The Polar Vortex, El Nino, and This Winter’s Outlook
2019-12-07 14:31:28.000 – Ian Bailey, Weather Observer/Education Specialist
Recently I did an interview with New Hampshire’s WNTK News-Talk radio that was a lot of fun! I spoke with Jason the interviewer at length about several “buzz word” terms you might hear quite often during the winter season, as well as what it is like living and working here on the summit during the winter time. If you have a second, you should give it a listen! >https://www.podbean.com/eu/pb-ixu5u-c91023 (You might have to download an app to listen as it is a podcast).
With the intent of the interview being to clear the air regarding the Polar Vortex, El Nino, etc. I felt as if a blog post addressing the same topic could be quite useful! So with the Northeast diving head-first into the Winter season, let’s take a second to discuss what exactly these terms are, how they relate, and what this year’s season could look like (as of current, at least).
So what exactly is the Polar Vortex? And what’s involved in leading to a Polar Vortex Event for the United States? You have probably heard about it before listening to the news. And unfortunately, with many broadcasters over-hyping storms in recent years, the term has often been found to have been used incorrectly, leading to confusion.
A “Polar Vortex” really is just a large region of low pressure that swirls over the poles. Under normal atmospheric conditions, the rotation of this large low pressure region creates a Jet Stream, a high-velocity river of air high up in the atmosphere, that flows in a circular path completely around the planet. A Jet Stream then acts like a boundary between air masses; everything North of a jet stream is generally colder, and everything South of a Jet Stream is generally warmer, with “warmer” and “colder” being terms relative to where you are on the planet. As such, the air mass that is trapped over the North Pole by the polar Jet Stream has some very, very cold air associated with it. And when that really cold air wanders too far South, that’s when we get that buzzword “Polar Vortex Event”.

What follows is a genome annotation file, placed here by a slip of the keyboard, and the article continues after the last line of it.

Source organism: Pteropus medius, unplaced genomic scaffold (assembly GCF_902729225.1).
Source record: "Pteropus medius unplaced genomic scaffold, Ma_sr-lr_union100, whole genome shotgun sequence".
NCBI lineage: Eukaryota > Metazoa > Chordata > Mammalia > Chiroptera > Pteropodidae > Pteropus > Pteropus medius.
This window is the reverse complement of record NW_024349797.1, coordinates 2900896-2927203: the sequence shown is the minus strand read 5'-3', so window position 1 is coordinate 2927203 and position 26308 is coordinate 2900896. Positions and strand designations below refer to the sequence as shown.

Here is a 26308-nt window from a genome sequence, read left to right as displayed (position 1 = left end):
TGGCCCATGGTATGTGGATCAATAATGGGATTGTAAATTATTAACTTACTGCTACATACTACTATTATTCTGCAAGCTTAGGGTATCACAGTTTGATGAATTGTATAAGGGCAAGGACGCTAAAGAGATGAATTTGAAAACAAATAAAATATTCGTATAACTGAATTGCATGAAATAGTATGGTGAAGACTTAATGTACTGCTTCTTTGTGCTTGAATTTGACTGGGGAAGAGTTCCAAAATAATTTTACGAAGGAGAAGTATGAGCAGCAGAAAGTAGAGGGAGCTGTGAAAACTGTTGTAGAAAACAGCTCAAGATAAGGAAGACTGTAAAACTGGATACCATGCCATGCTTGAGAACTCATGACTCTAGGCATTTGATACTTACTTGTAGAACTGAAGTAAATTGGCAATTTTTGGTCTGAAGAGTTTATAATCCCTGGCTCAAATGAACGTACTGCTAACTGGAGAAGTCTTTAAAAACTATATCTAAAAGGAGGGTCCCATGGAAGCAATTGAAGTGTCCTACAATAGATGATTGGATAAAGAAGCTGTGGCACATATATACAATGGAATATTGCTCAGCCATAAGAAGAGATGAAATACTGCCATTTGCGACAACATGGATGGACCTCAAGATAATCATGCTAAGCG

So then what leads to a Polar Vortex Event? What would causes the Jet Stream to dip down into the United States, leading to cold snaps across the country? It may seem counterintuitive, but a strong Polar Vortex Event is actually related to an overall weaker Polar Vortex. Under normal conditions, the polar jet stream winds are strong enough to keep the flow relatively circular around the pole, keeping that cold air trapped in the North. The weakening of those winds causes the flow to become less circular, taking a more North-South waving path. The image above demonstrates this, showing the difference in flow between a stable (strong) and wavy (weak) flow pattern. Then you add in some blocking high pressure systems within that path, and that North-South flow can become amplified and force that cold air really far South. The intensity of that amplification determines how far South that air will flow, and in turn how intense the Polar Vortex Event will be for various parts of the country.
So what causes the weakening of the Vortex? Quite a number of things really, and probably a decent number of things we can’t even measure or account for yet. However, there are a few things we can account for. There have been recent studies published in the Bulletin of the American Meteorological Society and Nature that have found that melting sea ice in the Artic may play a big role (https://www.nature.com/articles/ncomms5646). Normally that sea ice can trap heat energy and stop it from being released back into the air, allowing for a greater contrast in temperatures between air masses, and allowing for strong winds. Less sea ice means more heat energy escaping into the atmosphere, less of a contrast in air mass temperatures and weaker polar jet stream winds, allowing cold air to dip further and further South. So that certainly can be one piece of the puzzle. And it can certainly be difficult to predict more than 10 days out, making forecasting for PVEs quite difficult.